In reality, the difference between pre-GST and post GST prices is a paltry 1 per cent
SAMBALPUR: Claims by the Centre that fertilizer prices have come down after GST implementation have no basis so far, a study of the price situation in regional markets shows. The government’s claim last week was that the tax load on fertilizers will come down from 12 per cent to five per cent.
In reality, farmers never paid a 12 per cent tax on fertilizers. “An increase in tax rate had been planned but not implemented,” market sources told Orissa Post.
Farmers say they see no noticeable difference in the prices that existed before July 1, when the Goods and Services Tax regime was rolled out, and what are the running rates now. In fact, the maximum tax load on fertilizers was 6 per cent, comprising a 5 per cent VAT and one per cent excise—making a 1 per cent difference for buyers.
“The 12 per cent tax proposal was in the final stage but not implemented. The price tags on packets had been changed to 12 per cent but they had not come to markets. In the meantime, GST came in. People until now paid altogether six per cent tax on fertilizers,” said Ashok Pradhan, convener of the Western Orissa farmers’ organisation coordination committee.
In the local markets, the cost of Neem-coated urea, the most-commonly used fertilizer and the most subsidized one, has come down from `298 per bag (50 kg) pre-GST to `295 now — a drop of 1 per cent. This is contrary to the Centre’s claim of a 7 per cent drop in price. Similarly, complex fertilizers like DAP which sold `1118 per bag before the landmark tax reform kicked in, are now sold at Rs1106 per bag by dealers and retailers.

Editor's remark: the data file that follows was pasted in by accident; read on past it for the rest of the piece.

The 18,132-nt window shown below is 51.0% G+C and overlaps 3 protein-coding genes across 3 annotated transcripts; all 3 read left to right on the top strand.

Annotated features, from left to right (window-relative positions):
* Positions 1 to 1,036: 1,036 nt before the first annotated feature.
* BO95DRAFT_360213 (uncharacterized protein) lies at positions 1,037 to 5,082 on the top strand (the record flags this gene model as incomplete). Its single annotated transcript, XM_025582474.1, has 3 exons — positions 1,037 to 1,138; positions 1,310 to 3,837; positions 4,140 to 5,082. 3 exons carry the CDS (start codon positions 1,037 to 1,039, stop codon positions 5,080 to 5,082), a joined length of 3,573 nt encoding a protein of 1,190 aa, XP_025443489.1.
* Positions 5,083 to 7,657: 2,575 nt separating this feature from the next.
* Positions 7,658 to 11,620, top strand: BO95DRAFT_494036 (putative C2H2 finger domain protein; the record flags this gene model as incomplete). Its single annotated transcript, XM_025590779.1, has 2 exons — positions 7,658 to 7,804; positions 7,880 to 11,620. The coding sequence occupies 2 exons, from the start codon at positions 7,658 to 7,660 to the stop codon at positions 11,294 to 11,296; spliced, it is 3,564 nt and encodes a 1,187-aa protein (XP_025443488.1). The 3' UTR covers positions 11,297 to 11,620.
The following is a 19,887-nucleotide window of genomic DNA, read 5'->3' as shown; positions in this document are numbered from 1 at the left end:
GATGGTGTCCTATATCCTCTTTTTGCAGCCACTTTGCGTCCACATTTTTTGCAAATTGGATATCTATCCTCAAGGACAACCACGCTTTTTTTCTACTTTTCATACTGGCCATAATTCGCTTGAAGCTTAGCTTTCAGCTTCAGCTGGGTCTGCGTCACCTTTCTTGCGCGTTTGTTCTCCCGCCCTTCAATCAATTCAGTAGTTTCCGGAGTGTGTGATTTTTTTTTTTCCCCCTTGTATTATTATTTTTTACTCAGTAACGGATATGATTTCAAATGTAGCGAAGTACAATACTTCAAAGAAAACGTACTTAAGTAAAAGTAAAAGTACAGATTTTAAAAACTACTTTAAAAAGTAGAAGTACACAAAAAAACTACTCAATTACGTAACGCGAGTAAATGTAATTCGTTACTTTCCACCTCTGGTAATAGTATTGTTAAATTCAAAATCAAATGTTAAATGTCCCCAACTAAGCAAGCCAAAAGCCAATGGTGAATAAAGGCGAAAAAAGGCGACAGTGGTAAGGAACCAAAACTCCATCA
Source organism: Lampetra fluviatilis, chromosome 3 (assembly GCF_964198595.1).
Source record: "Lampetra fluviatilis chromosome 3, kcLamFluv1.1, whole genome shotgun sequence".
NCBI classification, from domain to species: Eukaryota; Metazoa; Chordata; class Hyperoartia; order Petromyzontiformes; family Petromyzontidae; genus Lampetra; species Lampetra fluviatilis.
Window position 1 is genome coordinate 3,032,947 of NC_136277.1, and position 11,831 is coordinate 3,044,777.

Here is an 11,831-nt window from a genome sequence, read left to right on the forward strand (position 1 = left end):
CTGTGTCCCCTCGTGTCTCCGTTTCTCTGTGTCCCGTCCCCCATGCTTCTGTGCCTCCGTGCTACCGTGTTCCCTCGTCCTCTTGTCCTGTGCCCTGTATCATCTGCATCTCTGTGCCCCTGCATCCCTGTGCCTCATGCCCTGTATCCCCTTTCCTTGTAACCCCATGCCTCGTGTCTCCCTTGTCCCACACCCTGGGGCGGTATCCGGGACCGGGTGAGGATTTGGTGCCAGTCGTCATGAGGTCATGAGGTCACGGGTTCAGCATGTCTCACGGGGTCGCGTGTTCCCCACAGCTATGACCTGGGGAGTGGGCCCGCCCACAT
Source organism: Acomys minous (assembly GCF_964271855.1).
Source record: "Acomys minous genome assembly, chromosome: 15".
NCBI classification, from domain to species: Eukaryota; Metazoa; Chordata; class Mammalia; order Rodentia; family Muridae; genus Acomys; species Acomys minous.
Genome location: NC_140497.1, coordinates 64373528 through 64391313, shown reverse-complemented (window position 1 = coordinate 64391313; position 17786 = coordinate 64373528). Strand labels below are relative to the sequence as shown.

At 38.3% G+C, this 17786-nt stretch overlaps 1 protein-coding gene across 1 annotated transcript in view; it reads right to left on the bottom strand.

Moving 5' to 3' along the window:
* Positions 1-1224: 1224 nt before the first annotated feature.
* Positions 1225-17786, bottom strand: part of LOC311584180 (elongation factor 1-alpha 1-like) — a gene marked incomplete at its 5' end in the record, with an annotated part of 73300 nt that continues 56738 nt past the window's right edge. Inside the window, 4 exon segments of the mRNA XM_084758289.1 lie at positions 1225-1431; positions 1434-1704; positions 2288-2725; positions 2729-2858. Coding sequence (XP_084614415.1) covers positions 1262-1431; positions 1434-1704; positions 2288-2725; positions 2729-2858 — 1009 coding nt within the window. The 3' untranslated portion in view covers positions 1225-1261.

In May 2016, the GST Council had fixed a 12 per cent rate on fertilizers, up from the current 4—8 per cent rates, depending on the state it is sold. For urea, the prices were to go up by `300 to `400 per tonne. For fertilizers such as diammonium phosphate (DAP), the hike in retail prices could have been much more. However, the GST Council under pressure from farmer lobbies and other stake-holders, brought it down to a uniform 5 per cent.
But the proposed 12 per cent tax is nowhere to be seen. The tax people paid here was 6 per cent. Thus, the claim by the government that farmers would have to pay less for their cyclical quotas of fertilizers does not make any sense, aver farmer leaders.
Sisir Mishra, OP